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Vet Res. 2004 Jan-Feb;35(1):113-22.

Transmission and pathogenicity of encephalomyocarditis virus (EMCV) among rats.

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Laboratory of Microbiology and Infectious Diseases, Faculty of Veterinary Medicine, Aristotle University, Thessaloniki, GR-54124, Greece.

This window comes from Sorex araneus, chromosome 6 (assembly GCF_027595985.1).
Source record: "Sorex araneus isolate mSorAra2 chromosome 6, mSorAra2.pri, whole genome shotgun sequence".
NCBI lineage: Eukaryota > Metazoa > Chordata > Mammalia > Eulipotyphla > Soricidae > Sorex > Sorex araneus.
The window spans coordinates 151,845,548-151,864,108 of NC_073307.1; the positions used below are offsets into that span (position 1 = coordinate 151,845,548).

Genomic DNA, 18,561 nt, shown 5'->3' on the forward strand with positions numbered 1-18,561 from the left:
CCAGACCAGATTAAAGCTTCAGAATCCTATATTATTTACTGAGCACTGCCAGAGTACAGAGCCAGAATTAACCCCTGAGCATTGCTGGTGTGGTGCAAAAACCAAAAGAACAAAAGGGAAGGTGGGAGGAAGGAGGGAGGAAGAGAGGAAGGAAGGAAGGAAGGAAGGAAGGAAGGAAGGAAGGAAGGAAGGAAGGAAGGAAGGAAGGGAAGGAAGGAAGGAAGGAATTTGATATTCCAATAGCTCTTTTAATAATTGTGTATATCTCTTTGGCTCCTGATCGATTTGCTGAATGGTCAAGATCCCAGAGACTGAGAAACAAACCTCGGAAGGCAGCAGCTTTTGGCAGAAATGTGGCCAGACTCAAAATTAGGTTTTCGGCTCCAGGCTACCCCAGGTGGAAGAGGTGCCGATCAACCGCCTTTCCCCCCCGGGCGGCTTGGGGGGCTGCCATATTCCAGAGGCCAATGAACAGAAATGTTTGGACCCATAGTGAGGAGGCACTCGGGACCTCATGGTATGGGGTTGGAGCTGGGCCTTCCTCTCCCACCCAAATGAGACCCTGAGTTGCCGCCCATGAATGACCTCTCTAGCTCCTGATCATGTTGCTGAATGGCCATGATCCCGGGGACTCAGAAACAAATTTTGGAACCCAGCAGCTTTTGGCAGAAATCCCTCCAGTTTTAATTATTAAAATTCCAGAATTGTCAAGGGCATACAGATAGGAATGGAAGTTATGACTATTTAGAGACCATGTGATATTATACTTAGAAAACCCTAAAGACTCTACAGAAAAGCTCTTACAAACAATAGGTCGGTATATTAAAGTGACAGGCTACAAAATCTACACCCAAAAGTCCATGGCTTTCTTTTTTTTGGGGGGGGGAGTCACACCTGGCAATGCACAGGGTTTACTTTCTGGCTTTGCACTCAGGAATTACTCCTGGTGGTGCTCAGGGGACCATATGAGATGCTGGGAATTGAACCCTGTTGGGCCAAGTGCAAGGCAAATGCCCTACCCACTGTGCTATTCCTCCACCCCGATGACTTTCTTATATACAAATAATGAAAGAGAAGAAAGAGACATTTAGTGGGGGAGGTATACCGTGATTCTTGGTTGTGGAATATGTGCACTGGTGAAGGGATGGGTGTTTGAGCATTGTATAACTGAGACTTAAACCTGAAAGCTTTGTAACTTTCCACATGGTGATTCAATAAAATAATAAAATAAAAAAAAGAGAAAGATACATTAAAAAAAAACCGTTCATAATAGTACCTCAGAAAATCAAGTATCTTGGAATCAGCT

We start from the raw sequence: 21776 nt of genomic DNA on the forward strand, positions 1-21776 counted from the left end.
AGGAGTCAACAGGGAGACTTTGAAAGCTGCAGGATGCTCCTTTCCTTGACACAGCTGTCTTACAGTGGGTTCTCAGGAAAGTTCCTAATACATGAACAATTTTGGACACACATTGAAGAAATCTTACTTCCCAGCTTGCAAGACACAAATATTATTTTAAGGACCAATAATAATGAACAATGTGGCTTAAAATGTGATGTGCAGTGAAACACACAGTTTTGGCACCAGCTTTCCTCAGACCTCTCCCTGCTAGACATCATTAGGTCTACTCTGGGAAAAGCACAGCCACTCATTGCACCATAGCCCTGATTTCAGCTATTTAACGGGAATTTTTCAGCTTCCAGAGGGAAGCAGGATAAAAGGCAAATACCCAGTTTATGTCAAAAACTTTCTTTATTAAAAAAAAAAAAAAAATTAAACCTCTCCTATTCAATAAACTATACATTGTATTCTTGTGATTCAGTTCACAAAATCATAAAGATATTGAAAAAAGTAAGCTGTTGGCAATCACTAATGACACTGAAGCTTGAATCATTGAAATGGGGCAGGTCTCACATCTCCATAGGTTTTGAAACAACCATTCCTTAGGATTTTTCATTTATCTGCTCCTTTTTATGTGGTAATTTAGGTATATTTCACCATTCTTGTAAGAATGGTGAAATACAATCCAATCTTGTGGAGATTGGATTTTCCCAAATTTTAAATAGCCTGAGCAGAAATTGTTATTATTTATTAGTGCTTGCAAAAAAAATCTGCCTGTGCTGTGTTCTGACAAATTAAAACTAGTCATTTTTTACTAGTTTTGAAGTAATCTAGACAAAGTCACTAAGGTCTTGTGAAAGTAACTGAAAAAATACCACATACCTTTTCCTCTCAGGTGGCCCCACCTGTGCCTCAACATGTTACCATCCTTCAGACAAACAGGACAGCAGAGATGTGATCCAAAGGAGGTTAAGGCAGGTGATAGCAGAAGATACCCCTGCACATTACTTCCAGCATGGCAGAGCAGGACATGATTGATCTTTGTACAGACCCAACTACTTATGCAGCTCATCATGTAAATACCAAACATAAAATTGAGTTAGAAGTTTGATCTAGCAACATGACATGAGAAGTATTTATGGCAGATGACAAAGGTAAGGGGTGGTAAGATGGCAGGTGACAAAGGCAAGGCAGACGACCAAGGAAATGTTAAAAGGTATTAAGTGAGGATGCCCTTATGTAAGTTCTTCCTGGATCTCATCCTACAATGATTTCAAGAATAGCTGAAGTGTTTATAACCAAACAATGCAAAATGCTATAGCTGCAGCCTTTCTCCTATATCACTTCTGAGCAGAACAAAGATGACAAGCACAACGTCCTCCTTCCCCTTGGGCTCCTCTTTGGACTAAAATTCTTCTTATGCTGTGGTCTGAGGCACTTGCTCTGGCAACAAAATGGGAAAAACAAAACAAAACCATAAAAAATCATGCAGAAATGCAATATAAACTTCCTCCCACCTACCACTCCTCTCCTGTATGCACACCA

Due to the probable role played by rodents as a reservoir for the transmission of the EMC virus to pigs, the experiment reported here was performed in order to assess the transmission rate of EMCV within a rat population. Twenty-five eight-week-old Wistar rats housed in individual plastic cages were experimentally infected either with a Greek myocardial EMCV strain (5 rats with a 0.2 x 10(6) TCID50 dose per rat and 10 rats with a 0.5 x 10(4.5) TCID50 dose per rat, oronasally) or a Belgian myocardial EMCV strain (10 rats with a 0.5 x 10(4.5) TCID50 dose per rat, oronasally). Two to five days later, each inoculated rat was moved to a new clean cage and coupled with a contact rat to compare the pathogenicity of the two strains and to estimate the basic reproduction ratio R0, indicating the level of EMCV transmission. During the experiments, faecal virus excretion was measured as well as the serological response against EMCV. After euthanasia, virus isolation was attempted from different rat tissues. Neither strains produced mortality, nor clinical signs and only low titres of neutralising antibodies were found. All contact rats, however, were infected and the virus was isolated from their faeces and from various tissues. Both 10-pair experiments revealed a point estimate for the R0 of infinity (95%-CI for both the Greek and Belgian EMCV strains = 4.48 - infinity), as did the 5-pair experiment with a higher dose of the Greek strain (95%-CI = 1.83 - infinity). Combining the results from the two 10-pair experiments resulted in an estimate for R0 of infinity (95%-CI: 9.87 - infinity). These results indicate that the EMC virus can spread very easily within a rat population by horizontal rat-to-rat transmission (R0 >> 1).

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